The Significance of British Film in the Chinese Imagination

British knowledge of Chinese culture is dire. Chinese soft power is almost non-existent. China has given the world neither Rock and Roll, Coca Cola or Hollywood, however, it is through a shared appreciation of Western culture that Britain has a lot more in common with the Chinese collective imagination then one might imagine. Figures since 2010 demonstrate that films written by British authors, films set in Britain and films by British directors were consistently popular in China. Despite British liberalism being consistently antagonized by Chinese authoritarianism, it is likely the citizens in both countries derive energy from the dreams and visions demonstrated through British cinema. This level of cultural liberalism was completely banned in Stalinist Russia where Stalin used film to strengthen his cult of personality, removing Trotsky from Eisenstein’s 1928 film October and banning some 37 films between 1935 and 1936. Therefore, the shared experience of film should be utilised to create a common language between Britain and China to achieve future realities on a wide range of eventualities frum environmental sustainability to nuclear warfare.

Christopher Nolan seems to be the most significant director in China. In 2010 Inception was the 3rd biggest film. In 2012, the Dark Knight Rises was the 7th biggest film. In 2014, Inception was the 4th biggest film in China. In 2020, Interstellar re-released as the 24th biggest film and Inception re-released as the 47th biggest film. Collectively Nolan films made approximately 264 million dollars at the Box Office, promoting themes on law and order through Dark Knight Rises, Western Intelligence through Inception and climate disaster through Interstellar.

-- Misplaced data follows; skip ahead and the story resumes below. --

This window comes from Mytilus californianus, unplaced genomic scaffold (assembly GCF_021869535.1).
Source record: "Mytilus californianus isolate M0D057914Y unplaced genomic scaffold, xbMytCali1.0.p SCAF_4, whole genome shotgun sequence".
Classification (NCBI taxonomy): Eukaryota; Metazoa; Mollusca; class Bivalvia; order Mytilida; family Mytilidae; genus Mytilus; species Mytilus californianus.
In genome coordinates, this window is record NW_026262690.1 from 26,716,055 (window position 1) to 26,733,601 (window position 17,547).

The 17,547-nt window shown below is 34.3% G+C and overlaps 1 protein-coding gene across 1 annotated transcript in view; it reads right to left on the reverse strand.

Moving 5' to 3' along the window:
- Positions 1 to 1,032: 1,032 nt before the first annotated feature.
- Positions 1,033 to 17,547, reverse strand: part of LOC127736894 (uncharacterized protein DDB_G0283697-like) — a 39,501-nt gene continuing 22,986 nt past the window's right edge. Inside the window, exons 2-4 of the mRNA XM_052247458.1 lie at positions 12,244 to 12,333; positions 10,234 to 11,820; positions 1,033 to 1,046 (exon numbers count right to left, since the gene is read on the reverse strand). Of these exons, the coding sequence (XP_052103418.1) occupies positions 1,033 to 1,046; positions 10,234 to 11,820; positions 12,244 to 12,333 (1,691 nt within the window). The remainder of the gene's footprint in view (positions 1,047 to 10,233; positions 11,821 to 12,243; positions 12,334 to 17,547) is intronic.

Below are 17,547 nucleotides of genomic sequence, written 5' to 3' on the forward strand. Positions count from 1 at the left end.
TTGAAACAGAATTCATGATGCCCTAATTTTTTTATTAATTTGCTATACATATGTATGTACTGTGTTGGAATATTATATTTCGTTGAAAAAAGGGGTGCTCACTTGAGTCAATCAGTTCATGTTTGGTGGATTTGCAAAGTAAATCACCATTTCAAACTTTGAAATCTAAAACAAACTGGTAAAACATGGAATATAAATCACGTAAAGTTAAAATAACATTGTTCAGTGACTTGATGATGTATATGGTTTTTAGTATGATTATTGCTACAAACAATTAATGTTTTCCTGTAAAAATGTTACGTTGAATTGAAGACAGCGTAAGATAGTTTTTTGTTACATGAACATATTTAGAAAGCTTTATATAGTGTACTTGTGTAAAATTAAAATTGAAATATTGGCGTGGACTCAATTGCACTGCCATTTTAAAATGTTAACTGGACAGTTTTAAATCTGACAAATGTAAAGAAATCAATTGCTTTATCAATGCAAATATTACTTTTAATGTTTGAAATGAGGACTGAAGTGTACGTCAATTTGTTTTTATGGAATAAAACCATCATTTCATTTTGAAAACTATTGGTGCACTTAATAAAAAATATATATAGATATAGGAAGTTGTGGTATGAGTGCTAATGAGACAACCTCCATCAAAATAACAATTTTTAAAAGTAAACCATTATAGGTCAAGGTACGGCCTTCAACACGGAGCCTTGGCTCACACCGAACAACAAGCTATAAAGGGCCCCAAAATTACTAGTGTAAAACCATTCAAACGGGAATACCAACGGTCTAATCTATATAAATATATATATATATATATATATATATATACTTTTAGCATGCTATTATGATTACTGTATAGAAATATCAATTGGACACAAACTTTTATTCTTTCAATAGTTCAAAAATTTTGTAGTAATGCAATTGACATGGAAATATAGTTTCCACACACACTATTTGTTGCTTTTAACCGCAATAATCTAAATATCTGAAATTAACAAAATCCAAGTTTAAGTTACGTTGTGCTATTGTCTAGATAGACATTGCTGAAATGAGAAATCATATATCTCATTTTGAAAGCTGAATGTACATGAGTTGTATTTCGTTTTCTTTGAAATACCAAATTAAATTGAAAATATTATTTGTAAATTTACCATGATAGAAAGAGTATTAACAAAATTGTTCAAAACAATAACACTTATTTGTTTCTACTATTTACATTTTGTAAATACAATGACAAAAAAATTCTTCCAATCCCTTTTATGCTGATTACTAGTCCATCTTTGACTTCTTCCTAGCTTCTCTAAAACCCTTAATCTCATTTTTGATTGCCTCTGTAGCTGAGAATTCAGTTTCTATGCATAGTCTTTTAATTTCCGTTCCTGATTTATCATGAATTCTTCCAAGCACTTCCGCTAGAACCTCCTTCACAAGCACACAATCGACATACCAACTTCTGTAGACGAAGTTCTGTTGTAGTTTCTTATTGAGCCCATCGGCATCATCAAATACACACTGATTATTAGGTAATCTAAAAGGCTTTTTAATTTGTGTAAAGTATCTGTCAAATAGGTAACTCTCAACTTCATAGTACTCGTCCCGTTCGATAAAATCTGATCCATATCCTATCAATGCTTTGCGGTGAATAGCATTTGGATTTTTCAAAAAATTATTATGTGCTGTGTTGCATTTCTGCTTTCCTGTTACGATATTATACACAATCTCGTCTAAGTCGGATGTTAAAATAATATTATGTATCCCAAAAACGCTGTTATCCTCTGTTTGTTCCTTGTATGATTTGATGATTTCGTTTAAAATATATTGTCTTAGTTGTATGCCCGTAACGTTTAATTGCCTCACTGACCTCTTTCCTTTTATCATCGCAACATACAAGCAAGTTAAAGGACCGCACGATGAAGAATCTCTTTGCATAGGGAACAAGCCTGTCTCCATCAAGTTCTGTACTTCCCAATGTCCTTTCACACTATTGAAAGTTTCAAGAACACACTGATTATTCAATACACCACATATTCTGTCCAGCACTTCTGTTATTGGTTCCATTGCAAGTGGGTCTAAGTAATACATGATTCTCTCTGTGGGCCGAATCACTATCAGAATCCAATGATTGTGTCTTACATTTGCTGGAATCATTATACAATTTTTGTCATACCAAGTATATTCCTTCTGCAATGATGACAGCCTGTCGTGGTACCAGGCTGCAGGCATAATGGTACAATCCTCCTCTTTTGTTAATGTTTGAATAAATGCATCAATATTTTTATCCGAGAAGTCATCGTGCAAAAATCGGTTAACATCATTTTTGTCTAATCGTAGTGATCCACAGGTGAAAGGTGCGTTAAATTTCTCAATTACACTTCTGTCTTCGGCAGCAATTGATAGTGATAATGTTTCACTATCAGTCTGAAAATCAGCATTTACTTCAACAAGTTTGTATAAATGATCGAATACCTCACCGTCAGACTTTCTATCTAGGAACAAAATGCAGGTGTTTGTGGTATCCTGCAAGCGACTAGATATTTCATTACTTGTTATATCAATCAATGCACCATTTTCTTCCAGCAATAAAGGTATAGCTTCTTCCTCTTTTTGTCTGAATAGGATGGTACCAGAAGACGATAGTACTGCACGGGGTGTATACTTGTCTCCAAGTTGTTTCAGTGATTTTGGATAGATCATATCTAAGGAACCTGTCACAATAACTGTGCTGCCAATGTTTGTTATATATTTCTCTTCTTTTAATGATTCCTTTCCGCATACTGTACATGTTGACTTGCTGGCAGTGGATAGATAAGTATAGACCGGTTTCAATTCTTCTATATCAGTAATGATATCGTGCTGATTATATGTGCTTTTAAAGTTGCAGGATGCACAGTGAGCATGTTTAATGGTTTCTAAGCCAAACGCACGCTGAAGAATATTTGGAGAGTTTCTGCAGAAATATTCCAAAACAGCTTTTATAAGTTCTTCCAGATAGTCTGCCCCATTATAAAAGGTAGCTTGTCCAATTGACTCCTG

Like Britain, China hold a mutual infatuation with the worlds created by JRR Tolkien and JK Rowling. In 2010 Harry Potter and the Deathly Hallows Part One was the 7th biggest film. In 2011, Harry Potter and the Deathly Hallows Part Two was the 3rd biggest film. In 2013, the Hobbit: An Unexpected Journey was the 20th biggest film. In 2014 the Hobbit: The Desolation of Smaug was the 17th biggest film. In 2020 the rerelease of Harry Potter and the Philosophers Stone was the 19th biggest film. These alternative realities envisioned by JRR Tolkien and JK Rowling are arguably the two most popular in the modern collective British imagination. Growing up in Britain one was either experiencing the world through one of these authors. My entire imagination of the natural landscape got monopolized through the Lord of the Rings Trilogy. In light of vicious conflict over Chinese investigations into Coronavirus, the genocide of the Uighur population and the repression of Hong Kong protestors, most recently in regard to the 30th anniversary of the Tiananmen Square massacre it seems weird that Britain can explore similar imaginative landscapes.

Visions of Britain are not confined towards the world of Dragons, Hobbits, Witches and Wizards. The Chinese seemingly show an infatuation with more quotidian and prosaic English films. In 2017, Torquay’s very own Agatha Christie had a Box Office hit with Murder on the Orient Express being the 56th biggest film in China and Paddington 2 was the 62nd biggest film. In 2018 the 62nd biggest film was Beatrix Potter’s Peter Rabbit and the 63rd biggest film was Rowan Atkinson’s Johnny English Strikes Again. Collectively these peculiarly British films made $115 million at the Chinese Box Office, emphasising the collective Chinese delight at stories that one associates with Chocolate Box Villages in May time Somerset.

Without yet mentioning James Bond, Skyfall and Spectre making approximately $ 143 million dollars through the Chinese box office, it is clear that the powerful images of Britain found in film are shared by all the Chinese people that have enjoyed these same cultural artefacts. It is said Thomas Paine learnt the Bible off by heart to effectively communicate ideas and stories with the masses. Whether in co-operation over climate or conversation over the pandemic, British film should create the foundation for effective communication with the Chinese, because, if we are able to collectively imagine the stories, characters and images in Nolan, Tolkien, Rowling, Christie, Potter, Rowan Atkinson and Paddington, then we might have a good chance at moving to a language and world we all like to imagine.

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